Evaluate what’s most important to you and what you can cut from your schedule. Most of us could benefit from pruning our schedules — but cramming them full is often a reflex. Building in leisure time requires establishing good boundaries and a strong sense of priorities, experts say. Make a list of everything that demands your time on the average day and note which tasks could be outsourced or scrapped. Malkoc suggests asking yourself: “What is the busy work that we can eliminate and replace with better things?”

Malkoc’s biggest piece of advice is to be mindful and introspective about how you use your time. “We need to know what makes us happy and take a moment to take stock of our activities, what we choose to do and what really does contribute to happiness in our lives.”

Put your calendar away. Scheduling takes the fun out of free time, says Gabriela Tonietto, an assistant professor of marketing at Rutgers Business School. According to her previous research, penciling in a date and time for leisure can make it feel like a chore. It also decreases anticipation of that free time. “Scheduled leisure is less enjoyable than more spontaneous or impromptu leisure,” Tonietto says. “It makes it feel more like work once it’s on your calendar. People start saying, ‘Well, this is an obligation,’ as opposed to something that you want to do.” Although some scheduling is inevitable, “rough scheduling” is often best: Make loose plans to meet someone for lunch or for a jog on a Friday, for example, but don’t assign a time until shortly beforehand. That’s one way to leave room for spontaneity.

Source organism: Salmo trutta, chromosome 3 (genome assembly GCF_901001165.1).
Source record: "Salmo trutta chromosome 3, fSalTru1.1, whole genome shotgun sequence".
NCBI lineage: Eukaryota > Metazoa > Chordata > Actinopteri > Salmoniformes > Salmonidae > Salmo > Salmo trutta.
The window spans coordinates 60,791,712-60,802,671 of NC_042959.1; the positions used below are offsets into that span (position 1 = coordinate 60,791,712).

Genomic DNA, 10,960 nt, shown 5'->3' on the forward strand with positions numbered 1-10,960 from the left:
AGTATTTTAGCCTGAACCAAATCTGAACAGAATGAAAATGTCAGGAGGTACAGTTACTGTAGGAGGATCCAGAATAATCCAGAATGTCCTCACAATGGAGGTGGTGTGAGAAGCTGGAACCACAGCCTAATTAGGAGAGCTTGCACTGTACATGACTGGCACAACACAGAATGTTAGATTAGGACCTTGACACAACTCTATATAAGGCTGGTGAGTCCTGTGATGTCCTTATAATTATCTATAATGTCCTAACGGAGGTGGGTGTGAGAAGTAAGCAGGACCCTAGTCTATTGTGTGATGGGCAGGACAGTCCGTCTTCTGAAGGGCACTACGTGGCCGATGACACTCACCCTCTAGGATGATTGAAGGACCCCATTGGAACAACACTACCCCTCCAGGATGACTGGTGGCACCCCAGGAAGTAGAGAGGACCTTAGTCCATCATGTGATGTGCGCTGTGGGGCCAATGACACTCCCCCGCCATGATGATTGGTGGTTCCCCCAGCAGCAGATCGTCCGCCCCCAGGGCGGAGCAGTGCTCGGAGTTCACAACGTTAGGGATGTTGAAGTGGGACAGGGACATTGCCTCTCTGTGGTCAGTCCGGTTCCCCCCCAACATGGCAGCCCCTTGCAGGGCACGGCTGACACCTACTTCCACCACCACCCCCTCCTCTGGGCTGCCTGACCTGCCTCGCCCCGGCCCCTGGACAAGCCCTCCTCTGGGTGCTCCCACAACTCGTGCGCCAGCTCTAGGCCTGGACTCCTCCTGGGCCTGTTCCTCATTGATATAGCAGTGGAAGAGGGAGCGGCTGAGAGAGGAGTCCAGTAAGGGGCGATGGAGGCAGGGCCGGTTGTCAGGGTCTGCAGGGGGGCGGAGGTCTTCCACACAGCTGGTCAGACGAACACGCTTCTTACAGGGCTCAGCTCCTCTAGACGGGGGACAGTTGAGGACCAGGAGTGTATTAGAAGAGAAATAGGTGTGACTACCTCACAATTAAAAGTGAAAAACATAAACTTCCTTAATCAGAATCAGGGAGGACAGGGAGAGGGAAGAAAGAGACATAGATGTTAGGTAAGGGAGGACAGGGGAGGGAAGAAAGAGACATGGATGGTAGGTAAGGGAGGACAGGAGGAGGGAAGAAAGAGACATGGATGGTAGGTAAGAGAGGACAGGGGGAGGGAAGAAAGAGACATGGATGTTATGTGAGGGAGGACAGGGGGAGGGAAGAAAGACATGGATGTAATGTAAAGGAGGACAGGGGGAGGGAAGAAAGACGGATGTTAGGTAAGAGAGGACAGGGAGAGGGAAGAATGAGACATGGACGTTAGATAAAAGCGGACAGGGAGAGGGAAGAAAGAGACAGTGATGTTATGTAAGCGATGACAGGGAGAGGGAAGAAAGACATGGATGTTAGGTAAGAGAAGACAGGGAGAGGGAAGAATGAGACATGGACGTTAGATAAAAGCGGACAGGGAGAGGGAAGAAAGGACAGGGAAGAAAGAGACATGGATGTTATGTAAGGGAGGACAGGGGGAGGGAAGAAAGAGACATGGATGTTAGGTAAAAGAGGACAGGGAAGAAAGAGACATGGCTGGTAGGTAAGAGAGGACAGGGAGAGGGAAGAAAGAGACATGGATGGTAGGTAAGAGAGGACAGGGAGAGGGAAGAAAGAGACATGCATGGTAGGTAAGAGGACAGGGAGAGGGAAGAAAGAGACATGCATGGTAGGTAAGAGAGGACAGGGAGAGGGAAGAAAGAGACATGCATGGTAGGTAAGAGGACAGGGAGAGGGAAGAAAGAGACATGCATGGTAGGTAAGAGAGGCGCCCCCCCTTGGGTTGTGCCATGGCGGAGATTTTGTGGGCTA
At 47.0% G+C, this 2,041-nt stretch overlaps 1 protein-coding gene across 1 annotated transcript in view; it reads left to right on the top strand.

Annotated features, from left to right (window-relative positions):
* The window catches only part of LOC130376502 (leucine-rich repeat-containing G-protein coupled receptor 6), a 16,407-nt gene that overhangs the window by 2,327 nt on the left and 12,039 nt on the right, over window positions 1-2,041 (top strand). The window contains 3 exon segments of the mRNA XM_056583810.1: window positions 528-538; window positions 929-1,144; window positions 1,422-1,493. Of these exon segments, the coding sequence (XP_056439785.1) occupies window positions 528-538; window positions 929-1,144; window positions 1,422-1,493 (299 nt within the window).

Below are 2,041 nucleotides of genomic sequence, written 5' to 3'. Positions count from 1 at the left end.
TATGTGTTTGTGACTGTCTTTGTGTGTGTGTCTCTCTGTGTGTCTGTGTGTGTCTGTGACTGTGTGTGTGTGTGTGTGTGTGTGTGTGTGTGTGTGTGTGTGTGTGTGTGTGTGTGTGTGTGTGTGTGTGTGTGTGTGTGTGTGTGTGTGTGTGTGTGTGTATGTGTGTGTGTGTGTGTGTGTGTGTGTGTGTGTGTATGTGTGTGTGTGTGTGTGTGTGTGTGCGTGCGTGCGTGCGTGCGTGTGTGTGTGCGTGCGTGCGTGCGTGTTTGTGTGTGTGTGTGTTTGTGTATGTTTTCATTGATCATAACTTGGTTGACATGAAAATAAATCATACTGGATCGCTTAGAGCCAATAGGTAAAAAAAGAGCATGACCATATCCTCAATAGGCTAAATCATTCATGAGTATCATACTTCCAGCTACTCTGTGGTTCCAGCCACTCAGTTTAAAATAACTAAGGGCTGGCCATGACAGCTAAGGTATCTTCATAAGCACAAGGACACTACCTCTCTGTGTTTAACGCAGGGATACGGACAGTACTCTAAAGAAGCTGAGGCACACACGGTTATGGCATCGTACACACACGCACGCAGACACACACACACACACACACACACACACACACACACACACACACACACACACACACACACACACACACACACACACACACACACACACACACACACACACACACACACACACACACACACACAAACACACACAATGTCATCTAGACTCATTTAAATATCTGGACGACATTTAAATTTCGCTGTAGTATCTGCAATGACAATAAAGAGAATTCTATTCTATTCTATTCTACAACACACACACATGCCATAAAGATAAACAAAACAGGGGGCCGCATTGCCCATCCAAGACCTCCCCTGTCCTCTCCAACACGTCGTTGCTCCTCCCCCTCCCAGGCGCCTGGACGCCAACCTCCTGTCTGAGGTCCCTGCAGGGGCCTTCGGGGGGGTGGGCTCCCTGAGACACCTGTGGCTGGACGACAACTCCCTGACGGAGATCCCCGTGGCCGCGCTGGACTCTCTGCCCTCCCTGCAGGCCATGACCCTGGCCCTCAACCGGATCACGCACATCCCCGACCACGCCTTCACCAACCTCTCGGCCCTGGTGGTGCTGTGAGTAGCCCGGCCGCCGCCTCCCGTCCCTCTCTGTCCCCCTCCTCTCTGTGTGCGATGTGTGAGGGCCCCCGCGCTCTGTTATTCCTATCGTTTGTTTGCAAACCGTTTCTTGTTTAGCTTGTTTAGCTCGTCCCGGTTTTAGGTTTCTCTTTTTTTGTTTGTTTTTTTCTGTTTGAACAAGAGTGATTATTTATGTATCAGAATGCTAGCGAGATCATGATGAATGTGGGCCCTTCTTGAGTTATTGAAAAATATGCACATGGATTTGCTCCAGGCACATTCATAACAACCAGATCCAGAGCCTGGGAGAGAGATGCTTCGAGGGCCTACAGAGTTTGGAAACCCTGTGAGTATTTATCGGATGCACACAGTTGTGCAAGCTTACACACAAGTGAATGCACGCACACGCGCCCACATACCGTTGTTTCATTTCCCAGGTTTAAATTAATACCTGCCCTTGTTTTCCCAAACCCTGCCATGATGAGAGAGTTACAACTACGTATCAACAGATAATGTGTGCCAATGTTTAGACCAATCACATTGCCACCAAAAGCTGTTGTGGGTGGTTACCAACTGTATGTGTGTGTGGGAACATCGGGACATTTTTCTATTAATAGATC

Focus on finding two hours. We know: It can feel impossible to steal even five minutes a day for yourself. But two hours a day, the minimum amount of time the study found that people needed to feel less stressed for time, “is actually quite feasible” for some people, Holmes says. And it doesn’t all have to come at the same time. Coffee breaks, short walks and reading or watching TV count toward your discretionary time. “You don’t have to quit everything,” she says. “The important thing is that you carve out a couple hours in your day, and that you’re spending it in ways you want — not on obligations.”